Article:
There are two major scenarios by which exposure to soil contaminants might occur at the St. Francis Auto Wreckers property. The first is exposure to people, especially children, visiting the vacant lot, as discussed under the child health statement. The second is to workers within the salvage yard. Of these, exposure via the vacant lot is the greater risk to public health. It is also the area where more information is needed to conclusively assess the public health threat. Based on currently available data, much of the known health risk at this site is to workers within the fenced salvage yard and would result from direct contact with contaminants in the upper 2 inches of soil. However, more environmental assessment is needed here as well. Only a few soil samples from the 6" soil depth within the salvage yard have been analyzed. A sample from 6" deep may not be representative of PCB contamination at the soil surface, where exposure is likely to occur. The samples, which were taken in 1991, contained elevated PCBs ranging from approximately 1-50 µg/gm throughout the salvage yard (2). An environmental comparison value, the cancer risk evaluation guide (CREG) for PCBs, has been established by the Agency for Toxic Substances and Disease Registry. The CREG is an estimate of a contaminant in an environmental medium in which an excess 1 in 1,000,000 cancer risk might occur following a lifetime exposure to soils that contain 0.4 µg/gm PCBs. Because the salvage yard is an active work site, the current contamination in surface soil may not be similar to that found ten years ago. Subsequent samples have not been shallow enough (approx. 2" depth) to support an evaluation of possible effects from direct contact with surface soils. If additional investigation identifies contaminants in surface soils similar to that found at depth, the direct contact risks can be addressed. The need for surface soil tests emphasizing PCBs, metals, and PAHs are appropriate because the presence of each of those classes of compounds can be expected in surface soils around an auto salvage operation of this type. Each compound class includes substances that are toxic and are persistent in soil. In this case, VOCs are less likely to be a direct contact concern because they are not persistent in surface soil.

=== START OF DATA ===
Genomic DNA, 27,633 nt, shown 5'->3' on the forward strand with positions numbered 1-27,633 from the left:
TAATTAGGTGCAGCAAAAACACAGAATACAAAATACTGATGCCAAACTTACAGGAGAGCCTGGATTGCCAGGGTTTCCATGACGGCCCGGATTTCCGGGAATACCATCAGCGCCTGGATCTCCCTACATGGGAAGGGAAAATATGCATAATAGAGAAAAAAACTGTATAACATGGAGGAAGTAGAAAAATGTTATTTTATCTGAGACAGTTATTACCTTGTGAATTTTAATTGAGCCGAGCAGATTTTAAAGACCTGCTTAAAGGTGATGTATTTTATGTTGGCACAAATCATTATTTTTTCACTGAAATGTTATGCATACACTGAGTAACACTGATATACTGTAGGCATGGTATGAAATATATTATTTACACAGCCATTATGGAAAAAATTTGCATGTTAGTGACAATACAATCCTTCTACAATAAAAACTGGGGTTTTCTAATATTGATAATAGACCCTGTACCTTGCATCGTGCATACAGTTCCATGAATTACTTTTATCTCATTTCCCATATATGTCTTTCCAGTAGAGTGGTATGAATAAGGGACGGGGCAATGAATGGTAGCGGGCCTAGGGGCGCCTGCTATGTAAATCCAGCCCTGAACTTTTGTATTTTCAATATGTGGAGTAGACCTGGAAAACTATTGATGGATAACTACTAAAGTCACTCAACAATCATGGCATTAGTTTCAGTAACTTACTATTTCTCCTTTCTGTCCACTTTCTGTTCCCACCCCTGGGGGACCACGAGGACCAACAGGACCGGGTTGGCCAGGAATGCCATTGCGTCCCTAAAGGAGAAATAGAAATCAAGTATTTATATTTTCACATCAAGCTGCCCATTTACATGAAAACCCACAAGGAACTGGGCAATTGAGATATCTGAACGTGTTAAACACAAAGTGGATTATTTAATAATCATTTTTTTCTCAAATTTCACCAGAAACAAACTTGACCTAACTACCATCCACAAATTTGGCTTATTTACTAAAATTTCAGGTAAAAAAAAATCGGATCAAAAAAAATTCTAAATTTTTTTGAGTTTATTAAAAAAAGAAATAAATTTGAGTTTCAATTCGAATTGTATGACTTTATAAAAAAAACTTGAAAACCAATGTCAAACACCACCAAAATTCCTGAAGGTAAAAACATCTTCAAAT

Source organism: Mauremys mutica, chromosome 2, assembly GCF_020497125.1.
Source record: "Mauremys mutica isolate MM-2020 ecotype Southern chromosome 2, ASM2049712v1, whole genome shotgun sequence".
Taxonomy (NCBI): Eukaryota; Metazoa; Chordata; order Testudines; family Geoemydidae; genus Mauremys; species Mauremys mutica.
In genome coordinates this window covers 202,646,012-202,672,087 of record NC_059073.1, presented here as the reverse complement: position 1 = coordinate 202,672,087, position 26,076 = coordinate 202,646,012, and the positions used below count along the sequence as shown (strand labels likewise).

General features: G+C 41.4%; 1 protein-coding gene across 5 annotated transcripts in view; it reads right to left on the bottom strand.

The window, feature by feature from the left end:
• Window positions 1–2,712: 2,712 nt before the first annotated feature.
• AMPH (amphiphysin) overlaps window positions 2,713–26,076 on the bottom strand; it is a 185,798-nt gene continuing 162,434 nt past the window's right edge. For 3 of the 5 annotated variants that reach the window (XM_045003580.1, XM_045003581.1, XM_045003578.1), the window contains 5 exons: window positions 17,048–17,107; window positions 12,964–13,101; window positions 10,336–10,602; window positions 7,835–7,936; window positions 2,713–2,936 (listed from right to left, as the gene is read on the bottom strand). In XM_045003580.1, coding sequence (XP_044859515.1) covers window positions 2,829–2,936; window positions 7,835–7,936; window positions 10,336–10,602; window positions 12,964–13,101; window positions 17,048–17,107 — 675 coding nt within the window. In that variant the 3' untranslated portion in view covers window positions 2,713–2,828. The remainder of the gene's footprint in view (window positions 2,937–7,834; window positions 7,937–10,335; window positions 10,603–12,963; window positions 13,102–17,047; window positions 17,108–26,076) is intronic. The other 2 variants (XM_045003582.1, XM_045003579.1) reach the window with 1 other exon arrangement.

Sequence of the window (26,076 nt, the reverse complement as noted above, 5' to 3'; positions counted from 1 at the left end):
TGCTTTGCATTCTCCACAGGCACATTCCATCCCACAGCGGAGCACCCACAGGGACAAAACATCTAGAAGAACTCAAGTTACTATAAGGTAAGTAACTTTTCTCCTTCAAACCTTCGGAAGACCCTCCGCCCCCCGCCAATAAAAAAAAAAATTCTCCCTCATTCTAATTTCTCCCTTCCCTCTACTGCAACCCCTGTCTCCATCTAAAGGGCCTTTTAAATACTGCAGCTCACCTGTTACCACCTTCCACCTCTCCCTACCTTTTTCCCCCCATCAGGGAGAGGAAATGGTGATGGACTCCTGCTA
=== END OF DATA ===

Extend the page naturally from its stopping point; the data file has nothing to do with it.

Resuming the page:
Because PCBs, petroleum hydrocarbons, and metals are present in the soils, there is concernover the potential for exposure to these compounds. This exposure could occur through eitherdirect contact with these soils or through incidental ingestion or inhalation of these soils. Thepotential for exposure would range from minimal, such as to someone walking casually throughthe property, to a large exposure to someone digging or playing in these soils. The potential forcasual exposure can be assessed by (1) knowledge of the contamination at the soil surface (1-2inch depth) and (2) the thickness of plant cover. At the St. Francis Auto Wreckers property thereis known soil contamination in both the salvage yard and the vacant lot. However, sampling datathat adequately addresses contamination in the direct contact zone at the soil surface isincomplete. Previous soil surveys suggest that significant surface contamination is present, andthe lack of soil cover, either plant or barrier, allows the possibility of incidental contact withsurface contaminants.
The Wisconsin Bureau of Environmental Health was asked by the Wisconsin Department ofNatural Resources to evaluate the St. Francis Auto Wreckers property. The property consists ofa fenced auto salvage yard and an unfenced wooded vacant lot adjacent to a residentialneighborhood. Children use the vacant lot as a play area. Subsurface soils (below one foot deep)on both parts of the property are contaminated with elevated levels of polychlorinated biphenyls(PCBs), , lead, and chromium. Surface soil at the salvageyard contains PCBs that are a direct contact . Bare foundry sand at the soil surface of thevacant lot suggests a contact hazard also exists there; however, the soil data for that area areincomplete. The Wisconsin Bureau of Environmental Health (BEH) recommends further soilcharacterization and that the vacant lot be fenced and posted with hazard signs to limit access.
The owner of the St. Francis Auto Wreckers has retained an environmental consultant to furthercharacterize the soil and groundwater beneath the property. These results will be submitted toWDNR; BEH will review additional sample results.